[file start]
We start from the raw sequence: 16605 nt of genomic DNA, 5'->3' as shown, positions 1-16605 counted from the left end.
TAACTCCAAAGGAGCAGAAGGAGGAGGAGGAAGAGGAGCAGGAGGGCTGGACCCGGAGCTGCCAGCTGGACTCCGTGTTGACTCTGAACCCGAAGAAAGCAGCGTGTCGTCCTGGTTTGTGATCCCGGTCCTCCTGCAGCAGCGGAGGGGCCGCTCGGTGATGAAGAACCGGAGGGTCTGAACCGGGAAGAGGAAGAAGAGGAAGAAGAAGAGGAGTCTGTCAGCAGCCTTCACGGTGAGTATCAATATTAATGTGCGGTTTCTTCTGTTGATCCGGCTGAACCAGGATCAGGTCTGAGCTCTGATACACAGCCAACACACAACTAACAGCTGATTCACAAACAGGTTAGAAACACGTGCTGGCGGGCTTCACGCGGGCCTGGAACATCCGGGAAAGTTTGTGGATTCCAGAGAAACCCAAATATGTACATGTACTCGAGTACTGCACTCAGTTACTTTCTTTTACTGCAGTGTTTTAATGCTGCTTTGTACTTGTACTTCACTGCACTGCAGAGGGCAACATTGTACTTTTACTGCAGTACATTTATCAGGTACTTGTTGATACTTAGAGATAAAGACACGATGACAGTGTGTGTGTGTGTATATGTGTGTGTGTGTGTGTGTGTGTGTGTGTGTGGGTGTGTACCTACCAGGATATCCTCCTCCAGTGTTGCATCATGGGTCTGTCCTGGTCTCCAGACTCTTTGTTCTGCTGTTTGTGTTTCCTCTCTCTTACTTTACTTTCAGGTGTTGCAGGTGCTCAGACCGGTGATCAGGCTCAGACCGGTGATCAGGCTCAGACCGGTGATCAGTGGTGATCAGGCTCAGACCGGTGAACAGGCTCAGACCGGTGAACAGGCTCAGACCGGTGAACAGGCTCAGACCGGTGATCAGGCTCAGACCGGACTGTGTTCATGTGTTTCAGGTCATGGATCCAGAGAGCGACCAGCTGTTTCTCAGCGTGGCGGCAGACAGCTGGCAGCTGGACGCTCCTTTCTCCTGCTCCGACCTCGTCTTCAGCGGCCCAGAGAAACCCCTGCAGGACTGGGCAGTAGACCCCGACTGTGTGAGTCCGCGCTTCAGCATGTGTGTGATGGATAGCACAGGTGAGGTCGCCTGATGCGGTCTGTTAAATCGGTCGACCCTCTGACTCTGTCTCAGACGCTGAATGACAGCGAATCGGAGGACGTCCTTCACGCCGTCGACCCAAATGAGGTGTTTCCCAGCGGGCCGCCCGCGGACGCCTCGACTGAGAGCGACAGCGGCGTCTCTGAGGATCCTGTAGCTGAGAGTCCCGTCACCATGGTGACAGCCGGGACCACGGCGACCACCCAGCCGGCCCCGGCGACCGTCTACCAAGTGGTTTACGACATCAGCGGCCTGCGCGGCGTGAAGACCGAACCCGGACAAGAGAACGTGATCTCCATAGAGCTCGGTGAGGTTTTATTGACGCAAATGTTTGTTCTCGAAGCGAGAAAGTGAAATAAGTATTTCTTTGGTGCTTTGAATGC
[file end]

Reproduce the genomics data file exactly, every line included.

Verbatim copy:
We start from the raw sequence: 16605 nt of genomic DNA, 5'->3' as shown, positions 1-16605 counted from the left end.
TAACTCCAAAGGAGCAGAAGGAGGAGGAGGAAGAGGAGCAGGAGGGCTGGACCCGGAGCTGCCAGCTGGACTCCGTGTTGACTCTGAACCCGAAGAAAGCAGCGTGTCGTCCTGGTTTGTGATCCCGGTCCTCCTGCAGCAGCGGAGGGGCCGCTCGGTGATGAAGAACCGGAGGGTCTGAACCGGGAAGAGGAAGAAGAGGAAGAAGAAGAGGAGTCTGTCAGCAGCCTTCACGGTGAGTATCAATATTAATGTGCGGTTTCTTCTGTTGATCCGGCTGAACCAGGATCAGGTCTGAGCTCTGATACACAGCCAACACACAACTAACAGCTGATTCACAAACAGGTTAGAAACACGTGCTGGCGGGCTTCACGCGGGCCTGGAACATCCGGGAAAGTTTGTGGATTCCAGAGAAACCCAAATATGTACATGTACTCGAGTACTGCACTCAGTTACTTTCTTTTACTGCAGTGTTTTAATGCTGCTTTGTACTTGTACTTCACTGCACTGCAGAGGGCAACATTGTACTTTTACTGCAGTACATTTATCAGGTACTTGTTGATACTTAGAGATAAAGACACGATGACAGTGTGTGTGTGTGTATATGTGTGTGTGTGTGTGTGTGTGTGTGTGTGTGGGTGTGTACCTACCAGGATATCCTCCTCCAGTGTTGCATCATGGGTCTGTCCTGGTCTCCAGACTCTTTGTTCTGCTGTTTGTGTTTCCTCTCTCTTACTTTACTTTCAGGTGTTGCAGGTGCTCAGACCGGTGATCAGGCTCAGACCGGTGATCAGGCTCAGACCGGTGATCAGTGGTGATCAGGCTCAGACCGGTGAACAGGCTCAGACCGGTGAACAGGCTCAGACCGGTGAACAGGCTCAGACCGGTGATCAGGCTCAGACCGGACTGTGTTCATGTGTTTCAGGTCATGGATCCAGAGAGCGACCAGCTGTTTCTCAGCGTGGCGGCAGACAGCTGGCAGCTGGACGCTCCTTTCTCCTGCTCCGACCTCGTCTTCAGCGGCCCAGAGAAACCCCTGCAGGACTGGGCAGTAGACCCCGACTGTGTGAGTCCGCGCTTCAGCATGTGTGTGATGGATAGCACAGGTGAGGTCGCCTGATGCGGTCTGTTAAATCGGTCGACCCTCTGACTCTGTCTCAGACGCTGAATGACAGCGAATCGGAGGACGTCCTTCACGCCGTCGACCCAAATGAGGTGTTTCCCAGCGGGCCGCCCGCGGACGCCTCGACTGAGAGCGACAGCGGCGTCTCTGAGGATCCTGTAGCTGAGAGTCCCGTCACCATGGTGACAGCCGGGACCACGGCGACCACCCAGCCGGCCCCGGCGACCGTCTACCAAGTGGTTTACGACATCAGCGGCCTGCGCGGCGTGAAGACCGAACCCGGACAAGAGAACGTGATCTCCATAGAGCTCGGTGAGGTTTTATTGACGCAAATGTTTGTTCTCGAAGCGAGAAAGTGAAATAAGTATTTCTTTGGTGCTTTGAATGC